I had not tried all the Twitter clients on the iPhone but had tried many free ones: TwitterFon, TweetStack, Twitterific, Nambu, NatsuLion for iPhone, Twinkle and Twittelator, with TwitterFon being my iPhone Twitter client of choice until now. Even though TwitterFon has many of the features I needed, it did not have the support for multiple accounts and Group feature that I needed to manage my timelines.

The Review

TweetDeck had been a great client on the computer desktop written in AIR, and had been my desktop Twitter client of choice on my Mac. Today they released their first iPhone client.

TweetDeck Multiple ColumnsOn initial impression, it definitely does not look like a 1.0 application, but it may be a client too overwhelming for the casual Twitter users.

TweetDeck team had done a great job translating the multi column UI of their desktop application to the iPhone. The multi column is how TweetDeck shows the different groups' timelines the user sets up, including any custom searches. Showing multi columns is not new for a Twitter client. TweetStack had tried but really failed in offering a refined UX in their attempts. You can read about their attempts in my review, as it appears the application itself has been removed from iTunes App Store.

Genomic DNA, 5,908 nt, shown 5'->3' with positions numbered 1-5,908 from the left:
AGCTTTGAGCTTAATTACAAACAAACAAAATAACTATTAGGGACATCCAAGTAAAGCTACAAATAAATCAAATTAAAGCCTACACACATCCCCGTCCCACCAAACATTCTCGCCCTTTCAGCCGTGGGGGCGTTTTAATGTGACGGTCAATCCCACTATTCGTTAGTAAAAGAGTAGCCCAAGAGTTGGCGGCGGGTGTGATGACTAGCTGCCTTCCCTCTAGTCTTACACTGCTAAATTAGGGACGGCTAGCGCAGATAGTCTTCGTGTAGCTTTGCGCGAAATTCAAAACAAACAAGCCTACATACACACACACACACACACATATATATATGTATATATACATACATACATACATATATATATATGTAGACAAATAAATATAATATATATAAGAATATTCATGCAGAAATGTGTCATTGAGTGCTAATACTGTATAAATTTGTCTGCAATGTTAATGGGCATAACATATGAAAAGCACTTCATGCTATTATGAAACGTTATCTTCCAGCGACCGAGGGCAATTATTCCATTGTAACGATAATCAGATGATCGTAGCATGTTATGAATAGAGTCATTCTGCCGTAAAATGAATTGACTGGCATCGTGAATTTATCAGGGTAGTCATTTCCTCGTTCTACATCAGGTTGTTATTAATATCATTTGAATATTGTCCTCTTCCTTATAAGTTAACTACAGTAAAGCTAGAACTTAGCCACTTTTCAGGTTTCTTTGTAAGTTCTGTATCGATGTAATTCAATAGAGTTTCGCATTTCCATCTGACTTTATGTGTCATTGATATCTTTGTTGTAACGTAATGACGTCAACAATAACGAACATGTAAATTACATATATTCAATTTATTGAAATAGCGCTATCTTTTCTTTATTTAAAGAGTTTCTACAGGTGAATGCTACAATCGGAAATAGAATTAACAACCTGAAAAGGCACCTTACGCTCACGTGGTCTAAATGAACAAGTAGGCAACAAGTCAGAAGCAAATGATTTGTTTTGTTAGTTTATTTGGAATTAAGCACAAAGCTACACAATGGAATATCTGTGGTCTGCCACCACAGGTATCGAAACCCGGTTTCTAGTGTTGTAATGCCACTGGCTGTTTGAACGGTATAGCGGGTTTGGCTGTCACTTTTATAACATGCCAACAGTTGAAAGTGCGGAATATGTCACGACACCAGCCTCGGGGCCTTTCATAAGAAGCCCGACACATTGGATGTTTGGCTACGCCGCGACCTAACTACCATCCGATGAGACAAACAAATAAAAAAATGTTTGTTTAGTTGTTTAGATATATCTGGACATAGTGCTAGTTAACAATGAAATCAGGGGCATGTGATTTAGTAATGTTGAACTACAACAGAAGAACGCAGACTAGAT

The TweetDeck UI is very iPhone like. For example, from the Home screen the user will use the familiar iPhone swiping gesture to switch between columns. There are the familiar dots near the bottom of the screen to show you which column you are looking at; a bit Palm Pre like with its cards metaphor. At the Top Toolbar is a large Yellow New Tweet icon; which appears on almost all panes, when click will bring up the pane allowing you to enter a new message (tweet). Also tugged a the very top are the statistics of the Twitter API calls and when the counter will be reset.

At the very bottom there is a Toolbar. On the far left, the Update icon shows the total number of new tweets across all your timelines. Followed by a Refresh button, which you should not hit too much, fearing that you will exceed the Twitter API hourly limits. Next is the button to add more columns, but there is a limit like its Desktop sibling of 10 columns, including any saved search columns. After than is the Settings button which brings up the Accounts & Settings pane. Lastly is the More icon which slides up two buttons Quick Follow and Sync Columns. More on those later. The Update and More icons in the Bottom Toolbar is constant on almost all panes.